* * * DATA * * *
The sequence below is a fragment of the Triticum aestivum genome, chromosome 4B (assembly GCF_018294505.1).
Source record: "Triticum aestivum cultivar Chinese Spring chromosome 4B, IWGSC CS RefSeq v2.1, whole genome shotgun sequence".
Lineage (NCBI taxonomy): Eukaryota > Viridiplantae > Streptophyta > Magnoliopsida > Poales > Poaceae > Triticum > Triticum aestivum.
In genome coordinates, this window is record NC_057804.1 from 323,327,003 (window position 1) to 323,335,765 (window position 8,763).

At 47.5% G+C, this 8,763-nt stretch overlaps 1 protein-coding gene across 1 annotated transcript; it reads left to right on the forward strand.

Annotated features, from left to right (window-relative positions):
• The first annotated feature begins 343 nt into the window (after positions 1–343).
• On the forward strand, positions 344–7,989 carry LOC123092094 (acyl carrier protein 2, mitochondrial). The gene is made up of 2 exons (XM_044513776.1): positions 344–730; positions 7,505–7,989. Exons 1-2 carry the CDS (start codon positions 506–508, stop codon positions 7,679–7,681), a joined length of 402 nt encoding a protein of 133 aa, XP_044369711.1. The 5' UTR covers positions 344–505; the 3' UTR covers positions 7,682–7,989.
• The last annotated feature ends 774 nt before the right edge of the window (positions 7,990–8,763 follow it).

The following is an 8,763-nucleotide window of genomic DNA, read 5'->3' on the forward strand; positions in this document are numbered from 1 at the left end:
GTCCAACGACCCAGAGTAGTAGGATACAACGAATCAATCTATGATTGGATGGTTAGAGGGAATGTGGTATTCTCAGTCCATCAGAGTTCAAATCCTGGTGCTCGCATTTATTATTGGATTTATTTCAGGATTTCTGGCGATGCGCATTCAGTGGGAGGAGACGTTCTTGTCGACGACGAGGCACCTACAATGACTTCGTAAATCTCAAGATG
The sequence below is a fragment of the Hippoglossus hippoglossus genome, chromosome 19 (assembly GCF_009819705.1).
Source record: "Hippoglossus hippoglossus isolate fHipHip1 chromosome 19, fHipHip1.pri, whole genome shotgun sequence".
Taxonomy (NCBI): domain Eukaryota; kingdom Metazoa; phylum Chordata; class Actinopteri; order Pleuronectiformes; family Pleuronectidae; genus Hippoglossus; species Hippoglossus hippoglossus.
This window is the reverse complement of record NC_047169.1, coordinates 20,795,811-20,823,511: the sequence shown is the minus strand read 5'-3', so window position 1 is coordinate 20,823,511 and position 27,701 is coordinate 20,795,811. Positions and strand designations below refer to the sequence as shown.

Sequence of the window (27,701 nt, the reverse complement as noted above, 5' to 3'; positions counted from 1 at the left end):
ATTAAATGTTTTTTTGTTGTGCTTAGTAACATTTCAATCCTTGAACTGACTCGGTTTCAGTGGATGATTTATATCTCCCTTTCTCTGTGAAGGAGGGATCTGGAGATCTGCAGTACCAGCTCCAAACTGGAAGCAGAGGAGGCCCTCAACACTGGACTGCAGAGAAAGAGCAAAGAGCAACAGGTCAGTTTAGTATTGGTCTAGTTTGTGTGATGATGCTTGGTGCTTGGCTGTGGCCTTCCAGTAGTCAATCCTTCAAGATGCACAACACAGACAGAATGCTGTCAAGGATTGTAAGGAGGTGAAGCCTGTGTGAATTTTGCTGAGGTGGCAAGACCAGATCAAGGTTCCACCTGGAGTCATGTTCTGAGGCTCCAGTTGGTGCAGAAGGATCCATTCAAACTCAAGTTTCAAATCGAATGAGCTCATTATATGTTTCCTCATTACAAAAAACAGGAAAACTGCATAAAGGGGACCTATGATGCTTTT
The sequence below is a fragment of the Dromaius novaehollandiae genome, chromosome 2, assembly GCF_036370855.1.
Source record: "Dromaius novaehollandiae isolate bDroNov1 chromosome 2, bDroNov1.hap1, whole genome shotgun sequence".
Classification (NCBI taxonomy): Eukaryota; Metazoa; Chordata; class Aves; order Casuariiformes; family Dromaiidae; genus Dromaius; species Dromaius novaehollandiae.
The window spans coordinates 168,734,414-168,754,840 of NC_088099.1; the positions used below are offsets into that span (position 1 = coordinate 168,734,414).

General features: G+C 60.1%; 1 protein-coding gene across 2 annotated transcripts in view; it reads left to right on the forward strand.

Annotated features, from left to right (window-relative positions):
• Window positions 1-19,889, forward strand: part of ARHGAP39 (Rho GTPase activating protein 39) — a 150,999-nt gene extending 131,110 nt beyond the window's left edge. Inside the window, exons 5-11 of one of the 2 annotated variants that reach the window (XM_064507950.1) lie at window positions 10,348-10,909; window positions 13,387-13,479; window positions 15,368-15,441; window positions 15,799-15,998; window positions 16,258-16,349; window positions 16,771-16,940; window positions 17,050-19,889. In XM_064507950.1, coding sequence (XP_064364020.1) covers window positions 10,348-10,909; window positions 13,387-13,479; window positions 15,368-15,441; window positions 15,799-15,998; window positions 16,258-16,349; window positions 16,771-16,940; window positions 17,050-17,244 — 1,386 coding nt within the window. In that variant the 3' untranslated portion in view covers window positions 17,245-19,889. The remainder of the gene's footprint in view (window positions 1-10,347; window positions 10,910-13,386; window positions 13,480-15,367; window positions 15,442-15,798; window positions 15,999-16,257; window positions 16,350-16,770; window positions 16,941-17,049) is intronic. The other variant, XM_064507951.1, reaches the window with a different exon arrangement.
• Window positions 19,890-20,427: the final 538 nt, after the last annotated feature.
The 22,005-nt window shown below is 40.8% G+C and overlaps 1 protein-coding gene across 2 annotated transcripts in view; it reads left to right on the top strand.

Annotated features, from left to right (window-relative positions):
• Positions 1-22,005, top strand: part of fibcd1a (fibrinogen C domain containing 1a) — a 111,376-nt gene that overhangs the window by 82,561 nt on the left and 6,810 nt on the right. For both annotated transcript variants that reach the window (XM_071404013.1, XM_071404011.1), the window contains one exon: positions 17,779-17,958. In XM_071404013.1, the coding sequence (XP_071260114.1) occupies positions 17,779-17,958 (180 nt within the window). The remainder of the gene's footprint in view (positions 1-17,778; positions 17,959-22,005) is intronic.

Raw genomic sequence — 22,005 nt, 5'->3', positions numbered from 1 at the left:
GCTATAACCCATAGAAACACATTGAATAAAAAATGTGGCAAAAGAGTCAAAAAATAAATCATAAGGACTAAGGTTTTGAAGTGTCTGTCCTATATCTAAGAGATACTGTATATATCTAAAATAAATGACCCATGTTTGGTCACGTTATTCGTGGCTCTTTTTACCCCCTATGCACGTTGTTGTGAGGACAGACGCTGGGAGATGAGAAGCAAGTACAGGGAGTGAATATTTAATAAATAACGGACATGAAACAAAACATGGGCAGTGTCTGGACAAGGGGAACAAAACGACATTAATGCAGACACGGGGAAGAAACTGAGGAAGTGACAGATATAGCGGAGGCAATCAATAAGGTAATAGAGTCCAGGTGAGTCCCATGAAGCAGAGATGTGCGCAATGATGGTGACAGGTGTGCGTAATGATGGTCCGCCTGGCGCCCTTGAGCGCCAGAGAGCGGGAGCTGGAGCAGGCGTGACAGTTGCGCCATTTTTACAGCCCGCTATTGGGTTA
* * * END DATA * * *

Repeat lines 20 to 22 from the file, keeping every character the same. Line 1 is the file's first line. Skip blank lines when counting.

Classification (NCBI taxonomy): Eukaryota; Metazoa; Chordata; class Aves; order Casuariiformes; family Dromaiidae; genus Dromaius; species Dromaius novaehollandiae.
The window spans coordinates 168,734,414-168,754,840 of NC_088099.1; the positions used below are offsets into that span (position 1 = coordinate 168,734,414).

General features: G+C 60.1%; 1 protein-coding gene across 2 annotated transcripts in view; it reads left to right on the forward strand.